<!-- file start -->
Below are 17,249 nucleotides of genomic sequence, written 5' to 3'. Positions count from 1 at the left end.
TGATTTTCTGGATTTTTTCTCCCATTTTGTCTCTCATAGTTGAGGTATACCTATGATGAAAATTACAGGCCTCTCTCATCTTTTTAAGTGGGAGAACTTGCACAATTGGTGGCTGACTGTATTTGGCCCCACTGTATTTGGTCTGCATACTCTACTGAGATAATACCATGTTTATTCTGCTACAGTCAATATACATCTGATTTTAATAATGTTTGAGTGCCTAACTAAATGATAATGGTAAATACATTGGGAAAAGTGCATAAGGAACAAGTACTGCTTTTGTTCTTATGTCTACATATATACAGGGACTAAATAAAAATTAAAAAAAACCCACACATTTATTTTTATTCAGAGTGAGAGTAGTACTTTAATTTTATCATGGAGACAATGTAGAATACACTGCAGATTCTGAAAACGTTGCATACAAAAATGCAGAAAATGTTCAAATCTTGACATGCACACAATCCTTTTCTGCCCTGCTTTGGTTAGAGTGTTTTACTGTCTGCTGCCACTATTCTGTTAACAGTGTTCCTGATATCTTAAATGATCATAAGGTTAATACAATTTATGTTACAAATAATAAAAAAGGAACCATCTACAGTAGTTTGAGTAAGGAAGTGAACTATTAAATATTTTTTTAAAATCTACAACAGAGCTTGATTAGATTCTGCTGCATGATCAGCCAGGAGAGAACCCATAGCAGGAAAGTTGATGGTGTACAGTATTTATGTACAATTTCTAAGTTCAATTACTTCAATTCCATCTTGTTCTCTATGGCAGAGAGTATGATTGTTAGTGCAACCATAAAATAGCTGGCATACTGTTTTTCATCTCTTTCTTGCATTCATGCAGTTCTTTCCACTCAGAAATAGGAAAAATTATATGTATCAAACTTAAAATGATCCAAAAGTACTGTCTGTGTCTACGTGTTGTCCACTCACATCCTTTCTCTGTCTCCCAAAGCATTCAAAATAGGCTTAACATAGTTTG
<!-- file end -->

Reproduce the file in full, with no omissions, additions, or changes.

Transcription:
Below are 17,249 nucleotides of genomic sequence, written 5' to 3'. Positions count from 1 at the left end.
TGATTTTCTGGATTTTTTCTCCCATTTTGTCTCTCATAGTTGAGGTATACCTATGATGAAAATTACAGGCCTCTCTCATCTTTTTAAGTGGGAGAACTTGCACAATTGGTGGCTGACTGTATTTGGCCCCACTGTATTTGGTCTGCATACTCTACTGAGATAATACCATGTTTATTCTGCTACAGTCAATATACATCTGATTTTAATAATGTTTGAGTGCCTAACTAAATGATAATGGTAAATACATTGGGAAAAGTGCATAAGGAACAAGTACTGCTTTTGTTCTTATGTCTACATATATACAGGGACTAAATAAAAATTAAAAAAAACCCACACATTTATTTTTATTCAGAGTGAGAGTAGTACTTTAATTTTATCATGGAGACAATGTAGAATACACTGCAGATTCTGAAAACGTTGCATACAAAAATGCAGAAAATGTTCAAATCTTGACATGCACACAATCCTTTTCTGCCCTGCTTTGGTTAGAGTGTTTTACTGTCTGCTGCCACTATTCTGTTAACAGTGTTCCTGATATCTTAAATGATCATAAGGTTAATACAATTTATGTTACAAATAATAAAAAAGGAACCATCTACAGTAGTTTGAGTAAGGAAGTGAACTATTAAATATTTTTTTAAAATCTACAACAGAGCTTGATTAGATTCTGCTGCATGATCAGCCAGGAGAGAACCCATAGCAGGAAAGTTGATGGTGTACAGTATTTATGTACAATTTCTAAGTTCAATTACTTCAATTCCATCTTGTTCTCTATGGCAGAGAGTATGATTGTTAGTGCAACCATAAAATAGCTGGCATACTGTTTTTCATCTCTTTCTTGCATTCATGCAGTTCTTTCCACTCAGAAATAGGAAAAATTATATGTATCAAACTTAAAATGATCCAAAAGTACTGTCTGTGTCTACGTGTTGTCCACTCACATCCTTTCTCTGTCTCCCAAAGCATTCAAAATAGGCTTAACATAGTTTG